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Bitcoin the app, not the money

Posted by John Reed on

I wrote a book on monetary stability. It’s called How to Protect Your Life Savings from Hyperinflation & Depression.

Because of that, a whole lot of people thought I would love bitcoin.

That sort of went like this.

What is it?

A digital currency.

All currencies are digital.

Not like this. It’s anonymous.

Cash is anonymous.

But you can’t send cash digitally.

True, but if bitcoin is anonymous whom do I sue if I buy some and don’t receive them? Would the lawsuit be John T. Reed, plaintiff versus Anonymous, defendant?

How much you own is in computers all over the world.

So are Russian and Chinese hackers

The FBI hates it.

I could not care less about that. How can I be sure my bitcoins arrive and are safe and that it won’t be overprinted like the U.S. dollar?

There’s a limit on how many can be mined?

Mined? What the hell does mining have to do with a digital-only currency.

You have to solve a complex mathematical formula to cerate them but there is a finite limit on how many can be created.

Solving math formulas bears no resemblance to mining. Why is there so much bullshit associated with this? People don’t like bullshit when their money’s involved. Have the hackers agreed to the limit? Do the hackers keep their word if they do agree? Do you even know the hackers who are inevitably going to attack this or are they as anonymous as the currency?

To make a long story short, I concluded bitcoin and the basic idea of it—blockchain or distributed ledger technology is an interesting, possibly better, cheaper, faster way to move money nationally and internationally.

The current way to move money internationally is SWIFT wires that are neither cheap nor fast. They cost about $45 in my experience, and often take days to arrive. I think they are a racket operated by the banks for the banks. I was actually in international banking briefly and it was just when SWIFT was invented: 1977. At that time, I was assigned to study it. I did. I said it was just a better fax machine.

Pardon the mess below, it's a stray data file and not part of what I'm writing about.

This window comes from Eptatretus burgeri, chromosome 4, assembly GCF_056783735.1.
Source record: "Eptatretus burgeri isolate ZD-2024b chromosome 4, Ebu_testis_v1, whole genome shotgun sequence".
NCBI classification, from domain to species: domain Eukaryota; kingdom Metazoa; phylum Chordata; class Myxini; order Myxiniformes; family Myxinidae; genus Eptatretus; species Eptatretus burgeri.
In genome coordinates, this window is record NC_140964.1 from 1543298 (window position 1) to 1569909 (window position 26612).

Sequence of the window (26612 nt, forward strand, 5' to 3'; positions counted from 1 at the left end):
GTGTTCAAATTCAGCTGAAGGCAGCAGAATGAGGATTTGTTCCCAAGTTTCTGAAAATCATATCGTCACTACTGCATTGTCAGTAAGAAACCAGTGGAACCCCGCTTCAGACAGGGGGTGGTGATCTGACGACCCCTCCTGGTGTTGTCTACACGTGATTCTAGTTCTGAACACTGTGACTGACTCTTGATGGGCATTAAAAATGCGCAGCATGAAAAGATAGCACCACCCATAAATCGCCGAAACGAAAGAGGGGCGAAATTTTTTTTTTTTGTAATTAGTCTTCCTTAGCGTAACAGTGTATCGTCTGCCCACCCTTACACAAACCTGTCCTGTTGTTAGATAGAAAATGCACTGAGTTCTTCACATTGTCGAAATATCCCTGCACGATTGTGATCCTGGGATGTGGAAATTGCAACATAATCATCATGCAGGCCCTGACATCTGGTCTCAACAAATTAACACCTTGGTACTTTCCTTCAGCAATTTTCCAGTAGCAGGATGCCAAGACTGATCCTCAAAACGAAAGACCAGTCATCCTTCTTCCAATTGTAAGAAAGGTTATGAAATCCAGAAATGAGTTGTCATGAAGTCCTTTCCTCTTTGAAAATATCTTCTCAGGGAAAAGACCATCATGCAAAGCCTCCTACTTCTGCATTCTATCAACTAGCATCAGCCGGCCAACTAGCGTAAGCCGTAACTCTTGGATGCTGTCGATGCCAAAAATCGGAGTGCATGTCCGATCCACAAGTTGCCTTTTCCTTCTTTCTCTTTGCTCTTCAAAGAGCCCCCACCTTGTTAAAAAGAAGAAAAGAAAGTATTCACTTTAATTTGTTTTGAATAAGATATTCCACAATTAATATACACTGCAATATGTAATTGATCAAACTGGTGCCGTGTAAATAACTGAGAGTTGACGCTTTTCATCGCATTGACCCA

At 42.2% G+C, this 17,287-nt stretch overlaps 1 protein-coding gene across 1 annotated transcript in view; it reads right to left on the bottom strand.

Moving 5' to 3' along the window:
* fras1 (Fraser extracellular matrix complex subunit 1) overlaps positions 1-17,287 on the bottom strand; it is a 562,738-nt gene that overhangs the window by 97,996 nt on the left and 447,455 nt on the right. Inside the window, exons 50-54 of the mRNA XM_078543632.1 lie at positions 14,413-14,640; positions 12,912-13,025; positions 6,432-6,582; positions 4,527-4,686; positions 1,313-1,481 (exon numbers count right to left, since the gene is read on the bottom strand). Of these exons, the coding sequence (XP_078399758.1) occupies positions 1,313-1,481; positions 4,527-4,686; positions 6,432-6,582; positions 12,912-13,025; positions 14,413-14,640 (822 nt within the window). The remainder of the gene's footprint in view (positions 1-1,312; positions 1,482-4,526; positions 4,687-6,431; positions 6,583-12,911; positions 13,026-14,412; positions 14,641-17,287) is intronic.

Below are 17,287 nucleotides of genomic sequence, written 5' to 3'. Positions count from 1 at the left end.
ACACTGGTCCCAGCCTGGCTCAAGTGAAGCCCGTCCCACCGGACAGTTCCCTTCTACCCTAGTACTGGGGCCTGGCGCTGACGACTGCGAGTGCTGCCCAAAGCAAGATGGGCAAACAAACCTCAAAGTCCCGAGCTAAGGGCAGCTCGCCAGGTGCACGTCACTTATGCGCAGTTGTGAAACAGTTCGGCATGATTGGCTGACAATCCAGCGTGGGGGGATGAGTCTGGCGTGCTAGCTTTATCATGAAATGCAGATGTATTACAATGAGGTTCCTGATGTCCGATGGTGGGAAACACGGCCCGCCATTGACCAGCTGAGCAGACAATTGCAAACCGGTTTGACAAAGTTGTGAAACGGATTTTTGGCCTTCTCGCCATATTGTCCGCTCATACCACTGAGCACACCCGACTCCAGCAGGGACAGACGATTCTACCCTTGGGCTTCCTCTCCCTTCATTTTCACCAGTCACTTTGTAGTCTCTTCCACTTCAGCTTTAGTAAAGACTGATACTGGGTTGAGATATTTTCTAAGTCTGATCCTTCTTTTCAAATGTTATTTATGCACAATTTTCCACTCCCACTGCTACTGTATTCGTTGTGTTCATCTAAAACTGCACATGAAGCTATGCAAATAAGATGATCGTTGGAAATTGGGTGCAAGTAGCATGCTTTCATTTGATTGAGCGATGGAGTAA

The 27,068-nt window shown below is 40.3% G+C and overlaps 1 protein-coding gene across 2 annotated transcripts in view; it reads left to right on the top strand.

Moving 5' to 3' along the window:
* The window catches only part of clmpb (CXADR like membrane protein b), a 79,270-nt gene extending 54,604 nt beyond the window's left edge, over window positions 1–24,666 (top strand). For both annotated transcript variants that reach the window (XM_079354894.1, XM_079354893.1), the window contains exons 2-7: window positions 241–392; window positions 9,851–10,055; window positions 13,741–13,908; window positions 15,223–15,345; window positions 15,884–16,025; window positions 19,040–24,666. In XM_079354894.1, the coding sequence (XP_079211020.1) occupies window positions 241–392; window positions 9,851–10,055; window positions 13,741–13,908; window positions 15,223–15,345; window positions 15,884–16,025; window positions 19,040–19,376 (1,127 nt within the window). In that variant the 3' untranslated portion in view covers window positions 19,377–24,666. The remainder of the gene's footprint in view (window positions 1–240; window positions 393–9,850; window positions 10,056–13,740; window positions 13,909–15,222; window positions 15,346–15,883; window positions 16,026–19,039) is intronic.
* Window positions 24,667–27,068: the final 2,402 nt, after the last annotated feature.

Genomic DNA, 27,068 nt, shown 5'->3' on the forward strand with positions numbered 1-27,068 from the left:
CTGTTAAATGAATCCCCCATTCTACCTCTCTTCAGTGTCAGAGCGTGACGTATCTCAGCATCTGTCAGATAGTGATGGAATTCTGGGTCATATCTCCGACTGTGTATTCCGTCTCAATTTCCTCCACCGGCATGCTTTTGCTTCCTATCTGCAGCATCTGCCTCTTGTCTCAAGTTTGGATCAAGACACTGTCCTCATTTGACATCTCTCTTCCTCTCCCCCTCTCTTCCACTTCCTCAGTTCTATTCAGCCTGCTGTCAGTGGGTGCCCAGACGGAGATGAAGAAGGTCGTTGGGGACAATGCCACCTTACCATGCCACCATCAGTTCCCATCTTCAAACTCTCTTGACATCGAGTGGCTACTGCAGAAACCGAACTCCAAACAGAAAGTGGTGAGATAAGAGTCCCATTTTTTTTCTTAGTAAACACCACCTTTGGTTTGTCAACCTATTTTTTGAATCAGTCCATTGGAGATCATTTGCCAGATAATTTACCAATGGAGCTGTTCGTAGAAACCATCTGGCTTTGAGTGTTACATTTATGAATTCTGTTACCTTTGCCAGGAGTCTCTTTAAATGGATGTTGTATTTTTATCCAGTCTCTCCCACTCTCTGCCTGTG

In today’s world, where we can have Skype conversations worldwide in real time for free, taking days to move money across borders and charging $45 for it is a colossal joke.

As bitcoin has matured, the kooks who were so excited about it at the start have receded and Wall Street investment banking and venture capitalist types have taken over. Smart money.

This technology has the potential, and likelihood, of putting SWIFT, credit cards and debit cards out of business.

Above, I told of the $45 SWIFT wires. When you buy one of my books, I have to give Shopify 2.9% of the gross plus 30¢ per transaction. Blockchain technology holds out the possibility of those figures dropping to near zero. All that matters is the company that moves your money into my account can make an adequate profit and return on equity. The fact that it is a lot less profit per transaction than the old (current) way of moving money does not mean the old ways is in concrete and will last forever.

There are a whole lot of businesses that got rich selling stuff for a fraction of what it used to sell for, like iTunes versus vinyl records.

The big mistake was thinking bitcoin was money. No one ever thought SWIFT wires or credit cards or debit cards were money. They were just a way of moving money from person A to person B.

Money is three things:

  1. a store of value
  2. a medium of exchange
  3. a unit of account.

Bitcoin can do B and C just fine. But it is crap as a store of value as those who paid $1,240 for their bitcoins in December 2013 learned. Each one is now “worth“ $230.

Fundamentally, the banks and credit-card companies have been running a con on us. It does not cost 2.9% of the amount to move money. I do not need to know if my customer’s credit is good—as is being done by the credit-card merchant account bank when you buy my books with a credit card. All I need to know is that your money’s good—the digital equivalent of the Old West practice of biting on a gold coin to make sure it was soft and therefore gold.

These new and better ways of moving money are a really big deal. 

The anonymous part of this technology is total bullshit. Ask “Dread Pirate Roberts” who is now serving life in prison for his creation and operation of the Silk Road web site.

What will make this work ultimately is that you trust the process and you will do that because trustworthy entities like banks will start offering this and guaranteeing it.

The September 28, 2015 Forbes magazine had an excellent article on this: Money’s New Operating System


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